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Folic acid (vitamin B9): foods & benefits

( 11 June 2015 )

Folic acid (Vitamin B9) is used for growth & development in the human body. It is often found in green vegetables and fortified foods like cereal and bread.

Folic acid rich spinach on a wooden board
Fortified breakfast cereals and some green vegetables contain vitamin B9

RDA is 200 to 400 micrograms.

It is easily destroyed by heat, light and storage, so food should be as fresh as possible and cooked carefully.

The body stores some folic acid in your liver, and intestinal bacteria can make some.

Where do you get folic acid?

You get it from spinach, broccoli, Brussels sprouts, lettuce, peas and some fortified foods like wholemeal bread and cereals

Actions of folic acid

Folic acid is needed for the growth and division of all cells: blood, skin, hair, nerve, brain cells, everything that makes up your body.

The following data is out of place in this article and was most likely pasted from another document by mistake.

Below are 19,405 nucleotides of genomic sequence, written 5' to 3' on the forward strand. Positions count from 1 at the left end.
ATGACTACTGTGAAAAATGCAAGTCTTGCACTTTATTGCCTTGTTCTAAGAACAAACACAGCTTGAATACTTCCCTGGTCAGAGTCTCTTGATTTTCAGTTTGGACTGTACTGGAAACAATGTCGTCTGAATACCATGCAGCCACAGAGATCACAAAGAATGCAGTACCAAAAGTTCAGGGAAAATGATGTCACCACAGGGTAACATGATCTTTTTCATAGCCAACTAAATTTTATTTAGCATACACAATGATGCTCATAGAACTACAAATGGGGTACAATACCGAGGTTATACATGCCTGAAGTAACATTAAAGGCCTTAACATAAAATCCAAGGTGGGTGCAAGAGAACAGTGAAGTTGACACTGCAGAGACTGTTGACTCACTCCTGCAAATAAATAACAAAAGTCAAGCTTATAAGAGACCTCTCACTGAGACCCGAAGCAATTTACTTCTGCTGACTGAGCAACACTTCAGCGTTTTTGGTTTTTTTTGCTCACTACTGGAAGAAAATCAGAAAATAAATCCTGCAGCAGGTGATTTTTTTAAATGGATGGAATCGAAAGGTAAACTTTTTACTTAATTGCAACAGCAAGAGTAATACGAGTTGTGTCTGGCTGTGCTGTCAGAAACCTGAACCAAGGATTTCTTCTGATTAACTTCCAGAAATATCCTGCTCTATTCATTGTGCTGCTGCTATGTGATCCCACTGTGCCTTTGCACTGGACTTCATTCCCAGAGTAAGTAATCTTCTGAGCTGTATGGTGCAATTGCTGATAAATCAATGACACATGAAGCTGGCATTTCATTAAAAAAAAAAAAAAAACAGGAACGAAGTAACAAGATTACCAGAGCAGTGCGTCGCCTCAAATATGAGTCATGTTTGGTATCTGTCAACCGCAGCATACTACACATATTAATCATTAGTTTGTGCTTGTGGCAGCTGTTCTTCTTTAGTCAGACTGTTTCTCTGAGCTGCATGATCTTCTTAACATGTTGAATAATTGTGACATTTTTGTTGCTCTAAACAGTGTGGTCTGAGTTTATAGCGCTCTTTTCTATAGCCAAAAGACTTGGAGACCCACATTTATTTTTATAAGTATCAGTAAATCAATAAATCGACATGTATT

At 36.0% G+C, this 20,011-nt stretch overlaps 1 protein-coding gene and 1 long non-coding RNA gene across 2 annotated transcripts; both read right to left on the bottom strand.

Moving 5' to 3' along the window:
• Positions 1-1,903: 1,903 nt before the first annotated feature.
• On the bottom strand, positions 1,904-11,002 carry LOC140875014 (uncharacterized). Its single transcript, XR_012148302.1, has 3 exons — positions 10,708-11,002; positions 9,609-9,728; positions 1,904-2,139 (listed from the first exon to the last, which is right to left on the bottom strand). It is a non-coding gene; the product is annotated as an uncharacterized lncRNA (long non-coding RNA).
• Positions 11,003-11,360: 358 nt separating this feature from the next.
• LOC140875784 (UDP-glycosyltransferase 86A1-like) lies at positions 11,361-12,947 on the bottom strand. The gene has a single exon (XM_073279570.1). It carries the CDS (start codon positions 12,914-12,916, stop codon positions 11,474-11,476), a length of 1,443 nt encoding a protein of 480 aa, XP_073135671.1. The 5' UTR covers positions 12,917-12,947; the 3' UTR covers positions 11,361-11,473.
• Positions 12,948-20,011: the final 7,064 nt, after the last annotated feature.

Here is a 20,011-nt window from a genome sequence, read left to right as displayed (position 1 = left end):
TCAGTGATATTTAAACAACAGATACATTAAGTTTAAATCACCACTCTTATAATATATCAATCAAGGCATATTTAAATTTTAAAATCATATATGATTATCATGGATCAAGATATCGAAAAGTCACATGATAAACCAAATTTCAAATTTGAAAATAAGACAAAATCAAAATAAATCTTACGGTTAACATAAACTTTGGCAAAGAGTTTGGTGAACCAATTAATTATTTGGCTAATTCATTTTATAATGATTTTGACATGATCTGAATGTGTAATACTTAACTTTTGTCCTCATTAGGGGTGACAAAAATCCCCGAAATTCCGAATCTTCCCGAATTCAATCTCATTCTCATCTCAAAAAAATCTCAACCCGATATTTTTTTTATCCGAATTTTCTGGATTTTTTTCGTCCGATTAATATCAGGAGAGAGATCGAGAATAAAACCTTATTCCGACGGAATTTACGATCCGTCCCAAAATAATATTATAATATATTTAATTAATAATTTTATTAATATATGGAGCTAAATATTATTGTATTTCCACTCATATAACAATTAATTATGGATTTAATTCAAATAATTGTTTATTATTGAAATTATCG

Too much folic acid

Taking high doses of more than 15 mg a day regularly can cause insomnia, lack of energy and upset digestion. (15 mg is getting on for 40 tablets of 400 mcg a day!)

Too little folic acid

Lack of folic acid causes tiredness, irritability, loss of appetite and sore tongue.

Heart attacks, stroke, cancers, Alzheimer’s disease and Parkinson’s disease are all associated with low levels of folic acid.

Folic acid (vitamin B9) supplements

A supplement works best if taken with other B vitamins and vitamin C.

The opinions expressed are those of the author and are not held by Saga unless specifically stated.

The material is for general information only and does not constitute investment, tax, legal, medical or other form of advice. You should not rely on this information to make (or refrain from making) any decisions. Always obtain independent, professional advice for your own particular situation.